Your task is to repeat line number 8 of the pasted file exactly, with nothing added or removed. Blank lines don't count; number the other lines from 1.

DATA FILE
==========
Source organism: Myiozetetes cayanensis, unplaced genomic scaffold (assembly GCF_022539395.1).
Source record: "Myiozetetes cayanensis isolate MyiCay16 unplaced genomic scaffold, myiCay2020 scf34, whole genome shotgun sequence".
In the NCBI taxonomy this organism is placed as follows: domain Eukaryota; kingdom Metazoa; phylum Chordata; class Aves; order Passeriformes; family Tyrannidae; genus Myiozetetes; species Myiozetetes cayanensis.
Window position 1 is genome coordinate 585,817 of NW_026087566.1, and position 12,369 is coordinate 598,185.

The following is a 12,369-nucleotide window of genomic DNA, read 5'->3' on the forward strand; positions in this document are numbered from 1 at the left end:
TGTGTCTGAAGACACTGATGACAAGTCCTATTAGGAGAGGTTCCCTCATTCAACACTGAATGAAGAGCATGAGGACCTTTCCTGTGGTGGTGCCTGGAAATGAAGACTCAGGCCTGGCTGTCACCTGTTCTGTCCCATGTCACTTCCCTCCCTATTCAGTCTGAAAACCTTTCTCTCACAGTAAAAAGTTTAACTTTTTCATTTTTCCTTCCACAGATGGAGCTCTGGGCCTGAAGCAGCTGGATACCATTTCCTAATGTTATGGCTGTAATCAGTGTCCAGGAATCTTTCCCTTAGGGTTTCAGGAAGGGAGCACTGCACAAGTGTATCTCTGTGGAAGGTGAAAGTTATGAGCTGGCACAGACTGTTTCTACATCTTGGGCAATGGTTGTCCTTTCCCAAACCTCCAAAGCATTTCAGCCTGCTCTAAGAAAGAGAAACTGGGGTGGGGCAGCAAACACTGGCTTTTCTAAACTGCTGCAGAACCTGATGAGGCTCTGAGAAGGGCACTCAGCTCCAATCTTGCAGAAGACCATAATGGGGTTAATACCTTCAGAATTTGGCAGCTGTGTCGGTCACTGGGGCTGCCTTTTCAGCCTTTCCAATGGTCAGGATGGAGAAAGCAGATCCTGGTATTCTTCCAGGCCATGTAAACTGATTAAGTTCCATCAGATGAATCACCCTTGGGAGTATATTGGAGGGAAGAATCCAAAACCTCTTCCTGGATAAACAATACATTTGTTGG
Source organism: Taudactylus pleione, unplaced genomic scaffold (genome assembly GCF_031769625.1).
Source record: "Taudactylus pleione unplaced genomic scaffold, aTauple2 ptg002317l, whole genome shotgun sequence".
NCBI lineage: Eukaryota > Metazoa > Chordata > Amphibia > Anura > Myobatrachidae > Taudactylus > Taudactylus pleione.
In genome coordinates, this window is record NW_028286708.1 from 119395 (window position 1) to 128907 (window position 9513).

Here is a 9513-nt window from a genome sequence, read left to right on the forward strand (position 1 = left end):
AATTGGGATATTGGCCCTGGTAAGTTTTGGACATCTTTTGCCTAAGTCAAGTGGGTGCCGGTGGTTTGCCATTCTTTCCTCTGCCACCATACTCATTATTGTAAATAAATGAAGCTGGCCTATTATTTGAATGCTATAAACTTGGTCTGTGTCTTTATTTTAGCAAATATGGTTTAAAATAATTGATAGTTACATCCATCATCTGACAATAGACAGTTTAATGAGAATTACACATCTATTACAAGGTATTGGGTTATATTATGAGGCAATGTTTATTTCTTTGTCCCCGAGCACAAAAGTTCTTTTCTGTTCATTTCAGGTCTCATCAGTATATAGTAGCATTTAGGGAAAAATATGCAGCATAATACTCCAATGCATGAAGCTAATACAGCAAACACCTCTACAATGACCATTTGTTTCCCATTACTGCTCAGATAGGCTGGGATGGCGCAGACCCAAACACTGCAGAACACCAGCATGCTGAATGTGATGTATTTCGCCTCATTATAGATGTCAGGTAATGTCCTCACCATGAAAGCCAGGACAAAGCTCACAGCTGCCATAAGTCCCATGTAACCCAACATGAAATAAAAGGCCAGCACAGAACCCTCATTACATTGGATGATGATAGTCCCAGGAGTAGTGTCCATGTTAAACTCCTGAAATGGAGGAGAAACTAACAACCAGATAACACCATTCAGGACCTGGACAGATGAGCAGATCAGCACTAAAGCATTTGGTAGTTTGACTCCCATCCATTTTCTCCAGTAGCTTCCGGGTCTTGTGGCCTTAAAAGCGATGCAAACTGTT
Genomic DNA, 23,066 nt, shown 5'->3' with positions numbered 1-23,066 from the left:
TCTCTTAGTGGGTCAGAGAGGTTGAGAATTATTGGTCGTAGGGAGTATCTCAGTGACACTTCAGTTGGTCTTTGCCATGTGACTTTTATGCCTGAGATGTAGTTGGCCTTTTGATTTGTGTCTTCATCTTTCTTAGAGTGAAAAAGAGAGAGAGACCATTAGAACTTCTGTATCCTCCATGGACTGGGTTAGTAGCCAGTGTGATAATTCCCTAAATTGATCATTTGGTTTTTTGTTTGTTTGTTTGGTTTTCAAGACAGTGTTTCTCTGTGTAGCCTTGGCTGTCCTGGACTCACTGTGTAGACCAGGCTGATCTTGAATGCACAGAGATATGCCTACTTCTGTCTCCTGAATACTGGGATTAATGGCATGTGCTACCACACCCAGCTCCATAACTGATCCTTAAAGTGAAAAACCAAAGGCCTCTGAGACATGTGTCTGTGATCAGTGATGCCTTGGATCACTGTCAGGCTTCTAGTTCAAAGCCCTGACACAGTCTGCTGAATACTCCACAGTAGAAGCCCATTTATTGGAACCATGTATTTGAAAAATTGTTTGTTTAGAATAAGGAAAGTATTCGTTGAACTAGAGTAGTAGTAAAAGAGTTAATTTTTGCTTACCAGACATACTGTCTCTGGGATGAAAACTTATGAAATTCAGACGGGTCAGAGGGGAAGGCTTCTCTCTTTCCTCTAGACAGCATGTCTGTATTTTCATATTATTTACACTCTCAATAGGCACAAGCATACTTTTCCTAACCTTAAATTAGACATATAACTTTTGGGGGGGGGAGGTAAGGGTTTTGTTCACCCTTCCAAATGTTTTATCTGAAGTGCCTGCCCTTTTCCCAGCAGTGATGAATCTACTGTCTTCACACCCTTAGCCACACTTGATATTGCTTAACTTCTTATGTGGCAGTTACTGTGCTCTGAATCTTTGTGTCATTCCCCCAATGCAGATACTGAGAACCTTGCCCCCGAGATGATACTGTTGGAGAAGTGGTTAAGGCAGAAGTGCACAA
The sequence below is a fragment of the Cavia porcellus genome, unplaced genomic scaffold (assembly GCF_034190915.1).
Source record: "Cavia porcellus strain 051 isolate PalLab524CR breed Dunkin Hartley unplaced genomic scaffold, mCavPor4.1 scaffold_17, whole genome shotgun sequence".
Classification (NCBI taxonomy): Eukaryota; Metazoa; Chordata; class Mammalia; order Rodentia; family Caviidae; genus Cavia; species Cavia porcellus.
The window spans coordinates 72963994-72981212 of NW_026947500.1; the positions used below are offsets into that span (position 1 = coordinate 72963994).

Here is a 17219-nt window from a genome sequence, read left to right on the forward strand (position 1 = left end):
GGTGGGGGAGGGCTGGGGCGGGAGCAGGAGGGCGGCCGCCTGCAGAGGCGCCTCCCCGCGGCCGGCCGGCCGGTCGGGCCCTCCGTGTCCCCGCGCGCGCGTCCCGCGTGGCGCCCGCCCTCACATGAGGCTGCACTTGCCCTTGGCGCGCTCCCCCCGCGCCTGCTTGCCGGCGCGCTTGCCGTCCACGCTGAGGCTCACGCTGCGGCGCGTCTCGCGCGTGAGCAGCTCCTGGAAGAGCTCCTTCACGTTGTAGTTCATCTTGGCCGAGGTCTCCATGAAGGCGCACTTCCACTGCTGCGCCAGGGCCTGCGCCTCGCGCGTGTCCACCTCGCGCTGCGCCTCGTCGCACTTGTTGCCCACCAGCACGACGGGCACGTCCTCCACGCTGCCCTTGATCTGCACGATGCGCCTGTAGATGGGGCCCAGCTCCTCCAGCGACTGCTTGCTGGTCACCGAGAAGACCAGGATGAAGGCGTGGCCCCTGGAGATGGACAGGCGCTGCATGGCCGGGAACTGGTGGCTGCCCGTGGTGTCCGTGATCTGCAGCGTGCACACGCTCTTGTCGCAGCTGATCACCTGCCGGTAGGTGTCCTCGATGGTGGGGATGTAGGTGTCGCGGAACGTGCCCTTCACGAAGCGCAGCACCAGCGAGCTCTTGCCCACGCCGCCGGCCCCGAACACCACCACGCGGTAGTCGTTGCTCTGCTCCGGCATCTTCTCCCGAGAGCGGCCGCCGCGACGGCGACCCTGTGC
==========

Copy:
Source record: "Taudactylus pleione unplaced genomic scaffold, aTauple2 ptg002317l, whole genome shotgun sequence".